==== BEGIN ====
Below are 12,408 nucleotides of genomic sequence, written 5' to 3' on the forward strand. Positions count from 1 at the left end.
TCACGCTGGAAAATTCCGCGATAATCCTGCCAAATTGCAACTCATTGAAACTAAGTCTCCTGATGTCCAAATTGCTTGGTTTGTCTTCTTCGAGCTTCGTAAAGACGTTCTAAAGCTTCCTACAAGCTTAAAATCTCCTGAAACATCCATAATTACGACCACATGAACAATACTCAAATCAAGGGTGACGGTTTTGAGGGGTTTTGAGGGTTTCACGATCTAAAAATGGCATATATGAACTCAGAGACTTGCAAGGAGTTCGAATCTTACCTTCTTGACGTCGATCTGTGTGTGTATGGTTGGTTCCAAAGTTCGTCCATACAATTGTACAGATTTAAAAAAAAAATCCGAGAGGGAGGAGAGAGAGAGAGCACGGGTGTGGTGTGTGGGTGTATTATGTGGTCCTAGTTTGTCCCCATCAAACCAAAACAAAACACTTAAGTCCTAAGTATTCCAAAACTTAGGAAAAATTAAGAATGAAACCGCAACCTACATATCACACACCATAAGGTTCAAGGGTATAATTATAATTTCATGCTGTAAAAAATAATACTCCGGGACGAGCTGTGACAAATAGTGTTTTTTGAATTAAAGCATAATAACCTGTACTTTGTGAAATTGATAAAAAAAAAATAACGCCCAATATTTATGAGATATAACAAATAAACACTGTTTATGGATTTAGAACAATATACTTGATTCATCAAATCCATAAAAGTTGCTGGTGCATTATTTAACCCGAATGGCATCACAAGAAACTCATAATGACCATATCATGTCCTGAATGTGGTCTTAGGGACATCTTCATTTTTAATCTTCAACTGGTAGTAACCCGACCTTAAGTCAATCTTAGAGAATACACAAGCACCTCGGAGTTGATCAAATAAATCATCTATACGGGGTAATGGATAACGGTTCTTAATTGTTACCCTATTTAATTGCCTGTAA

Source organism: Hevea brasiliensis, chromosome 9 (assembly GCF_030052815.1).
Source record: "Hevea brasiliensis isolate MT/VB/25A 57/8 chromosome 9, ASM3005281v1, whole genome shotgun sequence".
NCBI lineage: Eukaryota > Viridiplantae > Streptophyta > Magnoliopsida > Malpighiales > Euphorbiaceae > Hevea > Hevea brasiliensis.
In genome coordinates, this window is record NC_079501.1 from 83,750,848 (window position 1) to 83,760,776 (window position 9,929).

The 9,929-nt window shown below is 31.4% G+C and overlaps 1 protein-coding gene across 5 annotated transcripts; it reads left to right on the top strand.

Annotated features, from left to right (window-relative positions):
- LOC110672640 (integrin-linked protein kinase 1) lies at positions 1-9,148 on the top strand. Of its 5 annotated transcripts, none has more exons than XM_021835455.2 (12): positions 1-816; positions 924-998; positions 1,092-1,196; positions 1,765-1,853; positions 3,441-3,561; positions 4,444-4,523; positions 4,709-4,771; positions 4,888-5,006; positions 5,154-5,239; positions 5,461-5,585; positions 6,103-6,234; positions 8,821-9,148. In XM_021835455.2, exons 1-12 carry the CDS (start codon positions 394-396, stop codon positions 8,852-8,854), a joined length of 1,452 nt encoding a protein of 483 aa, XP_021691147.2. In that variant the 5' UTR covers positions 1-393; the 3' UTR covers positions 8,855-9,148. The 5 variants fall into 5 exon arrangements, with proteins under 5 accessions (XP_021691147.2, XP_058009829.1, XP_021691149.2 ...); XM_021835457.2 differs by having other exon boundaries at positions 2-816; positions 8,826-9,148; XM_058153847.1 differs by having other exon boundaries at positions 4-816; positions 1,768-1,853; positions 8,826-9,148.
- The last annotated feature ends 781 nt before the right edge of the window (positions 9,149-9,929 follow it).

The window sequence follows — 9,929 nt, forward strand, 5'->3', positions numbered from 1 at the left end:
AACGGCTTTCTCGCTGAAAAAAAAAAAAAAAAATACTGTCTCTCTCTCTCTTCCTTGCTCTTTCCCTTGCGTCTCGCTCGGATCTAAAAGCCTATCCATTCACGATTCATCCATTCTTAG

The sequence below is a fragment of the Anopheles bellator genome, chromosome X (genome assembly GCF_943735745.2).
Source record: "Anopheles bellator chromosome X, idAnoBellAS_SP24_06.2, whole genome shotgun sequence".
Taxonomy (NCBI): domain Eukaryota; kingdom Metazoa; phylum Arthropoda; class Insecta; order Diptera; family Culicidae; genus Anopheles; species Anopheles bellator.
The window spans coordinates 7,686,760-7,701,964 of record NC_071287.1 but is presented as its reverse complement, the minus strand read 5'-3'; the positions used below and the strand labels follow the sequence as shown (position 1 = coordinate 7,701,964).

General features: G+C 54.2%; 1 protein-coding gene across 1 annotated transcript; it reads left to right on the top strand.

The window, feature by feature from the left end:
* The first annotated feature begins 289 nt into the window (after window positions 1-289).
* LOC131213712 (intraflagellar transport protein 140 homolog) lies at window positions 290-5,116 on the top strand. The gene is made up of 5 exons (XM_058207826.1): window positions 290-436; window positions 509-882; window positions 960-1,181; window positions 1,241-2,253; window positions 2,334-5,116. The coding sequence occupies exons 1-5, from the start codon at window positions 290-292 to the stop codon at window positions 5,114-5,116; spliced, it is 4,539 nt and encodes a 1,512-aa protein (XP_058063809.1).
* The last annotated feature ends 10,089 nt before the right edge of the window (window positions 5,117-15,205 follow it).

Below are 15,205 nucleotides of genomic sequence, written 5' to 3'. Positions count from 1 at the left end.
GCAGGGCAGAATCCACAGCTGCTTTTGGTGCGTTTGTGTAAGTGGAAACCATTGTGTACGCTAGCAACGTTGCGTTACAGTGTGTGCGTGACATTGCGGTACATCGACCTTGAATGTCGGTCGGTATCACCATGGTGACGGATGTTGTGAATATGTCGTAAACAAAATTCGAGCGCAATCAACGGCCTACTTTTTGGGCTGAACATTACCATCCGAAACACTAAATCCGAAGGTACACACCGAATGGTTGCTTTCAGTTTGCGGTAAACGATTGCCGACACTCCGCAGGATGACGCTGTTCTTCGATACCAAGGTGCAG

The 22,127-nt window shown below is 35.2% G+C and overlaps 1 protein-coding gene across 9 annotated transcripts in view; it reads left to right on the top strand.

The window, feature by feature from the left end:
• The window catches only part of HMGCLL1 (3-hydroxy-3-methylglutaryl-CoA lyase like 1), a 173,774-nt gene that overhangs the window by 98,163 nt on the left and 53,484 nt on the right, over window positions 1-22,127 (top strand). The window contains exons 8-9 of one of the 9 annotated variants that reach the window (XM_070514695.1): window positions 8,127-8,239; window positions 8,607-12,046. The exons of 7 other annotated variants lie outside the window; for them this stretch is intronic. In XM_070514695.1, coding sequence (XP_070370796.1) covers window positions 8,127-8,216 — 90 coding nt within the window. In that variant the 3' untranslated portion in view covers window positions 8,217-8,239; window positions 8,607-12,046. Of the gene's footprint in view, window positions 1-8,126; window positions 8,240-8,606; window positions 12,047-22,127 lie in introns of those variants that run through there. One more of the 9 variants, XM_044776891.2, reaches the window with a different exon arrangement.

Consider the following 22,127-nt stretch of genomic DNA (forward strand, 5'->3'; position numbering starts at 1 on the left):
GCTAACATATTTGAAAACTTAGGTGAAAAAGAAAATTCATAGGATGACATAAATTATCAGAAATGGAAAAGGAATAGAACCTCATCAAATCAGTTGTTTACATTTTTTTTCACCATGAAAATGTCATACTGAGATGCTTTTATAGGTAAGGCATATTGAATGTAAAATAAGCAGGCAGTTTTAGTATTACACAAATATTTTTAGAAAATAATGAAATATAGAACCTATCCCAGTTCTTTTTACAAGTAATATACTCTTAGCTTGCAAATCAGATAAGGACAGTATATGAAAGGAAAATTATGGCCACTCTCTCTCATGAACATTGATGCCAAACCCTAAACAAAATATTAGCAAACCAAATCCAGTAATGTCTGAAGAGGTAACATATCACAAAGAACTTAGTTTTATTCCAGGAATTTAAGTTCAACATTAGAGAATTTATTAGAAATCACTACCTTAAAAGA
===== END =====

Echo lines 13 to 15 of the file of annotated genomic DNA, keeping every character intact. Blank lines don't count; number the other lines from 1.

The sequence below is a fragment of the Anopheles bellator genome, chromosome X (genome assembly GCF_943735745.2).
Source record: "Anopheles bellator chromosome X, idAnoBellAS_SP24_06.2, whole genome shotgun sequence".
Taxonomy (NCBI): domain Eukaryota; kingdom Metazoa; phylum Arthropoda; class Insecta; order Diptera; family Culicidae; genus Anopheles; species Anopheles bellator.